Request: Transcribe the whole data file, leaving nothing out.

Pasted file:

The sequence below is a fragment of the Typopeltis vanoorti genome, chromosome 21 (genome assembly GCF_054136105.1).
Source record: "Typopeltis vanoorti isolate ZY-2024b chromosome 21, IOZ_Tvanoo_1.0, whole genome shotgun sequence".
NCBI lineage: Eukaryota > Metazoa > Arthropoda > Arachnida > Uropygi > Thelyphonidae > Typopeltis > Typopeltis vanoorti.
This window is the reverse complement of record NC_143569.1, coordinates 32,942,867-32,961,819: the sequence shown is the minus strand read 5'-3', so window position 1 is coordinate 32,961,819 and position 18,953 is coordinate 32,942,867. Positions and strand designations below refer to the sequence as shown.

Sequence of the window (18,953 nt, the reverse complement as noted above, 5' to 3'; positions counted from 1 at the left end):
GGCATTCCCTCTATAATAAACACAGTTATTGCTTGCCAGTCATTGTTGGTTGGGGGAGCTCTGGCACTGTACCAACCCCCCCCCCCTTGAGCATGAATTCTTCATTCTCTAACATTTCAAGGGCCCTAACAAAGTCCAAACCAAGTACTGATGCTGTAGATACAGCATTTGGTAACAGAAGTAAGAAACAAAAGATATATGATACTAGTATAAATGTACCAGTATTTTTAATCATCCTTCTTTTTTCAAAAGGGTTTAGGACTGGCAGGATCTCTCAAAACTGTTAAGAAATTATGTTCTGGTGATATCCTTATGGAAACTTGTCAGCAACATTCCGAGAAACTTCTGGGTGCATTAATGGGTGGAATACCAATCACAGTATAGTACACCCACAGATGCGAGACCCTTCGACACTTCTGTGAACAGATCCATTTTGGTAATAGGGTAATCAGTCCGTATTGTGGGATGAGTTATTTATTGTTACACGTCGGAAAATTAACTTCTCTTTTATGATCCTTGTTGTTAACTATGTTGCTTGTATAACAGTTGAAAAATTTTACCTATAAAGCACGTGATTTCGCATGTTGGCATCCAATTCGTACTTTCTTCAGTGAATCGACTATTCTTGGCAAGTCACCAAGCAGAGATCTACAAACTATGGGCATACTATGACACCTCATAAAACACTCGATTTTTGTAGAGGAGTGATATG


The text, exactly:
The sequence below is a fragment of the Typopeltis vanoorti genome, chromosome 21 (genome assembly GCF_054136105.1).
Source record: "Typopeltis vanoorti isolate ZY-2024b chromosome 21, IOZ_Tvanoo_1.0, whole genome shotgun sequence".
NCBI lineage: Eukaryota > Metazoa > Arthropoda > Arachnida > Uropygi > Thelyphonidae > Typopeltis > Typopeltis vanoorti.
This window is the reverse complement of record NC_143569.1, coordinates 32,942,867-32,961,819: the sequence shown is the minus strand read 5'-3', so window position 1 is coordinate 32,961,819 and position 18,953 is coordinate 32,942,867. Positions and strand designations below refer to the sequence as shown.

Sequence of the window (18,953 nt, the reverse complement as noted above, 5' to 3'; positions counted from 1 at the left end):
GGCATTCCCTCTATAATAAACACAGTTATTGCTTGCCAGTCATTGTTGGTTGGGGGAGCTCTGGCACTGTACCAACCCCCCCCCCCTTGAGCATGAATTCTTCATTCTCTAACATTTCAAGGGCCCTAACAAAGTCCAAACCAAGTACTGATGCTGTAGATACAGCATTTGGTAACAGAAGTAAGAAACAAAAGATATATGATACTAGTATAAATGTACCAGTATTTTTAATCATCCTTCTTTTTTCAAAAGGGTTTAGGACTGGCAGGATCTCTCAAAACTGTTAAGAAATTATGTTCTGGTGATATCCTTATGGAAACTTGTCAGCAACATTCCGAGAAACTTCTGGGTGCATTAATGGGTGGAATACCAATCACAGTATAGTACACCCACAGATGCGAGACCCTTCGACACTTCTGTGAACAGATCCATTTTGGTAATAGGGTAATCAGTCCGTATTGTGGGATGAGTTATTTATTGTTACACGTCGGAAAATTAACTTCTCTTTTATGATCCTTGTTGTTAACTATGTTGCTTGTATAACAGTTGAAAAATTTTACCTATAAAGCACGTGATTTCGCATGTTGGCATCCAATTCGTACTTTCTTCAGTGAATCGACTATTCTTGGCAAGTCACCAAGCAGAGATCTACAAACTATGGGCATACTATGACACCTCATAAAACACTCGATTTTTGTAGAGGAGTGATATG